First impression on unpacking the Q702 test unit was the solid feel and clean, minimalist styling.
Apple unveils pumped-up MacBooks, MacBook Pros
- — 27 February, 2008 09:27
After several weeks of speculation, Apple Tuesday refreshed its laptop lines by shifting to faster, more power-efficient 45-nanometer Penryn processors from Intel and bumping up the size of the systems' hard drives.
Prices for the new MacBook and MacBook Pro laptops remained unchanged.
"This is what we had been expecting," said Ezra Gottheil, an analyst at Technology Business Research.
The high-end MacBook Pro line, which features models with 15-in. and 17-in. LCDs, also received processor transplants and brawnier hard drives. But the higher-end notebooks now sport the new gesture-based multi-touch track pad first introduced last month in the ultralight MacBook Air. Unlike the Air, however, which offers a larger track pad, the MacBook Pro's version remains unchanged in size from previous models.
"Multi-touch is a nice differentiator for Apple," said Gottheil. "I just don't know how easy it is for others to do the same thing." Because it's a way for Apple to separate its wares from those of other vendors, the new track-pad feature will continue to expand its reach. "It's propagating through the line, and I'd expect it to end up in the MacBook the next time around," Gottheil added.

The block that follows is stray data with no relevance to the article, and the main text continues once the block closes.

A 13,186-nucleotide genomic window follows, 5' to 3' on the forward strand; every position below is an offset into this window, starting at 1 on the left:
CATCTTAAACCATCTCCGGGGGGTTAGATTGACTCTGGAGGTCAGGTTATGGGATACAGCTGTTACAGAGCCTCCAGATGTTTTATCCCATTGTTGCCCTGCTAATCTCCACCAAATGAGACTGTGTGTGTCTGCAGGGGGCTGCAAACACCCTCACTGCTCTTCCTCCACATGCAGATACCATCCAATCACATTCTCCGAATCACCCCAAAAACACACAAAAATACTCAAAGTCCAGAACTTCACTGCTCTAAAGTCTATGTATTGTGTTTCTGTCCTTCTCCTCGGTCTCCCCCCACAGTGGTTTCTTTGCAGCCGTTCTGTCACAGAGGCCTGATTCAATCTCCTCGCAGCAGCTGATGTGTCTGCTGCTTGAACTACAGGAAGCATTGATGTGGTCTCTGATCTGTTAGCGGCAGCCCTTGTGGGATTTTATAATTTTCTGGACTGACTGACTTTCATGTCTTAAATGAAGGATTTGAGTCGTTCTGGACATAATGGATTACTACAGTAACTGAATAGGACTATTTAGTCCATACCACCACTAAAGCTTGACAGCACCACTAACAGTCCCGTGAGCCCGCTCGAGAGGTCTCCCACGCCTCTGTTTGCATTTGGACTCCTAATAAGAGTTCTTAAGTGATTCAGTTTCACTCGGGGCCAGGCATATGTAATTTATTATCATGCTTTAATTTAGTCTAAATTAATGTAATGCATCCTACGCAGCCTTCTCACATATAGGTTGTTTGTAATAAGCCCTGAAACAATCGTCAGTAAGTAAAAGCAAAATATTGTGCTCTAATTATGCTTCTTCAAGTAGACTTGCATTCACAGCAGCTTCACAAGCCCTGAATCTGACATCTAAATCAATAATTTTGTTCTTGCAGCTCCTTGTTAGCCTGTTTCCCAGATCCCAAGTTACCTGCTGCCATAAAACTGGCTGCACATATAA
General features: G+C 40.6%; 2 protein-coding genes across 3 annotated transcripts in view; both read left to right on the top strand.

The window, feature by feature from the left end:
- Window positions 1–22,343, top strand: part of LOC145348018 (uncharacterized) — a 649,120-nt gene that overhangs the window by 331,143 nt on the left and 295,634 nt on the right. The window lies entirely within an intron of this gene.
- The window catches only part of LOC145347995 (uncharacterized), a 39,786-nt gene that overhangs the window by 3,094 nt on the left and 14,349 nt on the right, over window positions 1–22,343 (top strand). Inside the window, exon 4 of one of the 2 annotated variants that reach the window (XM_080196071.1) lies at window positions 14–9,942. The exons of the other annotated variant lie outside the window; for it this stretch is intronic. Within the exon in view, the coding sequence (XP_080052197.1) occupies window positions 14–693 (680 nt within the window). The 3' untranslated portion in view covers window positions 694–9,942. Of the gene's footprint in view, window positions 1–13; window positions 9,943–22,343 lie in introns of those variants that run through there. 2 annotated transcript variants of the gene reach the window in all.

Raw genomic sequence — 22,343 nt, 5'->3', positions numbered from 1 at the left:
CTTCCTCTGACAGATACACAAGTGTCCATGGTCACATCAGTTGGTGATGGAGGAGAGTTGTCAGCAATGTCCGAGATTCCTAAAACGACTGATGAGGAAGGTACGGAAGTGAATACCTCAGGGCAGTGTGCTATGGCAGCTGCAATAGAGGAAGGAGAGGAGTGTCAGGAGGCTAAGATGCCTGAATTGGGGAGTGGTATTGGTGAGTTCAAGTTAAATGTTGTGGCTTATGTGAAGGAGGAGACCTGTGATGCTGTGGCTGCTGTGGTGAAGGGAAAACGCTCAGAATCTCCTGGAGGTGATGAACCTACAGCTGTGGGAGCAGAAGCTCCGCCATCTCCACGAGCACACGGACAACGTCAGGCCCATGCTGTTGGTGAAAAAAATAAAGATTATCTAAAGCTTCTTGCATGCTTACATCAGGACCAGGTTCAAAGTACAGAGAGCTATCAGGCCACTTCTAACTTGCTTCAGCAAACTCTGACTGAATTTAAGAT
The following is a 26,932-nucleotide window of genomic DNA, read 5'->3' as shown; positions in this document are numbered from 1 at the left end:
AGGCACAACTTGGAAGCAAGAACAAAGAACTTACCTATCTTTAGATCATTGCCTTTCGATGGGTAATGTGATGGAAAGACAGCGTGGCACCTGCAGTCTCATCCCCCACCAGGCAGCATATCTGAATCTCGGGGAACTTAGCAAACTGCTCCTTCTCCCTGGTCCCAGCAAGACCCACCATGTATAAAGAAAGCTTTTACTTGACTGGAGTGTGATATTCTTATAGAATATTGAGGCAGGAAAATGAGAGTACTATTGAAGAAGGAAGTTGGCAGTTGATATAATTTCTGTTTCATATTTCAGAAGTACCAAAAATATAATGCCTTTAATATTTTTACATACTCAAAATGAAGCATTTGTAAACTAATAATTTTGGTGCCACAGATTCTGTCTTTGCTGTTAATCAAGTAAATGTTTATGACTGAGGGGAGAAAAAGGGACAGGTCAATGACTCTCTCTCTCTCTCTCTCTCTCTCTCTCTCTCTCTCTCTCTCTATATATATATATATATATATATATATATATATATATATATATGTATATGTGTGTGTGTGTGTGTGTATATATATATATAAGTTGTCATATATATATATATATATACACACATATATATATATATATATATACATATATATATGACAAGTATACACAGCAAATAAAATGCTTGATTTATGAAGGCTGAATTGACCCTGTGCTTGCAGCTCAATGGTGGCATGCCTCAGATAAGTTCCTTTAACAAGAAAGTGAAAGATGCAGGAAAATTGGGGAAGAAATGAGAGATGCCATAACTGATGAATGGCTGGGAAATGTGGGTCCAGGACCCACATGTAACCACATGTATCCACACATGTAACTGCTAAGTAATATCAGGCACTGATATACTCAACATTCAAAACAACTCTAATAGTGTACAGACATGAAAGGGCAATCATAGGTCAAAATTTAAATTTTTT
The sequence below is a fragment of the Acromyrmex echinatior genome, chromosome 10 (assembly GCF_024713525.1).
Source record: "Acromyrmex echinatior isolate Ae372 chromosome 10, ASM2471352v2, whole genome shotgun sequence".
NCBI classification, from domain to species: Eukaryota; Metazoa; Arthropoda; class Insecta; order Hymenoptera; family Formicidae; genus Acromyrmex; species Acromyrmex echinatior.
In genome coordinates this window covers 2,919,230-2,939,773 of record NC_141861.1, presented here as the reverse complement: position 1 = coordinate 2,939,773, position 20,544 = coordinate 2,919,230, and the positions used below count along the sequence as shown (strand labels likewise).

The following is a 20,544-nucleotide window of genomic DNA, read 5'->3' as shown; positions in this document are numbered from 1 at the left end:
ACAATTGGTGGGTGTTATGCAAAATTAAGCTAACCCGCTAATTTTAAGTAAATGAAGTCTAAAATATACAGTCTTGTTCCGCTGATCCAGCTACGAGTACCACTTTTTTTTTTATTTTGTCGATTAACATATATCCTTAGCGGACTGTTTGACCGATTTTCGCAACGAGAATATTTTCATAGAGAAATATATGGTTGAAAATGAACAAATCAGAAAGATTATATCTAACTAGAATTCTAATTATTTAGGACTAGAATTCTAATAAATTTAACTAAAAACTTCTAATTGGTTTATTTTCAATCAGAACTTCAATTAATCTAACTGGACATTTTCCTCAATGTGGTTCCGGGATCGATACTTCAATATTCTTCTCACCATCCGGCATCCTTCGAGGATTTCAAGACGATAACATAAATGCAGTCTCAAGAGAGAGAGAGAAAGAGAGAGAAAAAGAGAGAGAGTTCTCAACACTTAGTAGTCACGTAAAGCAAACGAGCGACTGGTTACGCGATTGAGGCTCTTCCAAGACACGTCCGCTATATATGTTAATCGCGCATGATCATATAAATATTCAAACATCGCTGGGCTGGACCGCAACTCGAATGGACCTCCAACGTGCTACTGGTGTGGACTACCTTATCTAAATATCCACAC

The MacBook Pros also sport double the video memory of their predecessors, and the 17-in. system now includes an LED-backlit screen option to match the standard mercury-free displays in the 15-in. models.
The video RAM boost is an attempt to answer demands from hard-core gamers, many of whom run Microsoft's Windows, either in a virtual machine or from Apple's own Boot Camp dual-boot application, said Gottheil. "It looks like they're trying to make it more viable as a flat-out game machine," he said.
Priced at AU$2699, AU$3,399 and AU$3,799, the MacBook Pro models are powered by 2.4-GHz and 2.5-GHz Intel Core 2 Duo chips, include 2GB of memory, and pack 200GB and 250GB drives.
The MacBook lineup, which features three models, all sporting a 13.3-in. displays, now boasts Intel Core 2 Duo 2.1-GHz and 2.4-GHz processors. The trio also packs hard drives that boost storage capacity over yesterday's models by 33% to 56%. Other specifications remain the same for the three MacBooks, which still list for AU$1,499, AU$1,799 and AU$2,099.
The entry-level Apple laptop includes 1GB of memory, a CD-RW/DVD optical drive, integrated graphics and a built-in iSight video camera. The more expensive MacBooks feature 2GB of RAM, optical drives that also allow DVD recording, and in the highest-priced model, a black (rather than white) plastic case.
Missing from Tuesday's product rollout, however, were Time Capsule, the wireless storage appliance CEO Steve Jobs unveiled last month at Macworld, and the iPhone SDK (software development kit), which Jobs has also promised will debut this month.
The new MacBook and MacBook Pro portables are available now from Apple's own online store and retail chain, as well as its authorized resellers, the company said. According to the Apple online outlet, MacBooks will ship within 24 hours, but the new MacBook Pro models ship one to four days after ordering.